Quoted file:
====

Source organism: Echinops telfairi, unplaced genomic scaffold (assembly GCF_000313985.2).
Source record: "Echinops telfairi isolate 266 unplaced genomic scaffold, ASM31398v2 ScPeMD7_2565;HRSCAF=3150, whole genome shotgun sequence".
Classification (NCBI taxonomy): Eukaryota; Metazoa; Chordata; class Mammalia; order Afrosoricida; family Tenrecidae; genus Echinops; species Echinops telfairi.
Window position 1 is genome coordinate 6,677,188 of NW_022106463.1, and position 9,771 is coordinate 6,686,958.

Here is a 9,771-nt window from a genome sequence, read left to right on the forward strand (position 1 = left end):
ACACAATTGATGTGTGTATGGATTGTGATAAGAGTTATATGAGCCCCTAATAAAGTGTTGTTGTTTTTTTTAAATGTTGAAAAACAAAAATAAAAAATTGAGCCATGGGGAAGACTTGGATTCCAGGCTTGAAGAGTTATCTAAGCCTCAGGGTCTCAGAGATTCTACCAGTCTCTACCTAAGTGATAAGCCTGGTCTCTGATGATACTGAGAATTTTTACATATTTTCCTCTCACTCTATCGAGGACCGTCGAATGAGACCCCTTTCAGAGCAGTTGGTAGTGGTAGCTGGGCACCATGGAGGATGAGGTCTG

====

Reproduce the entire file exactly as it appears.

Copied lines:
Source organism: Echinops telfairi, unplaced genomic scaffold (assembly GCF_000313985.2).
Source record: "Echinops telfairi isolate 266 unplaced genomic scaffold, ASM31398v2 ScPeMD7_2565;HRSCAF=3150, whole genome shotgun sequence".
Classification (NCBI taxonomy): Eukaryota; Metazoa; Chordata; class Mammalia; order Afrosoricida; family Tenrecidae; genus Echinops; species Echinops telfairi.
Window position 1 is genome coordinate 6,677,188 of NW_022106463.1, and position 9,771 is coordinate 6,686,958.

Here is a 9,771-nt window from a genome sequence, read left to right on the forward strand (position 1 = left end):
ACACAATTGATGTGTGTATGGATTGTGATAAGAGTTATATGAGCCCCTAATAAAGTGTTGTTGTTTTTTTTAAATGTTGAAAAACAAAAATAAAAAATTGAGCCATGGGGAAGACTTGGATTCCAGGCTTGAAGAGTTATCTAAGCCTCAGGGTCTCAGAGATTCTACCAGTCTCTACCTAAGTGATAAGCCTGGTCTCTGATGATACTGAGAATTTTTACATATTTTCCTCTCACTCTATCGAGGACCGTCGAATGAGACCCCTTTCAGAGCAGTTGGTAGTGGTAGCTGGGCACCATGGAGGATGAGGTCTG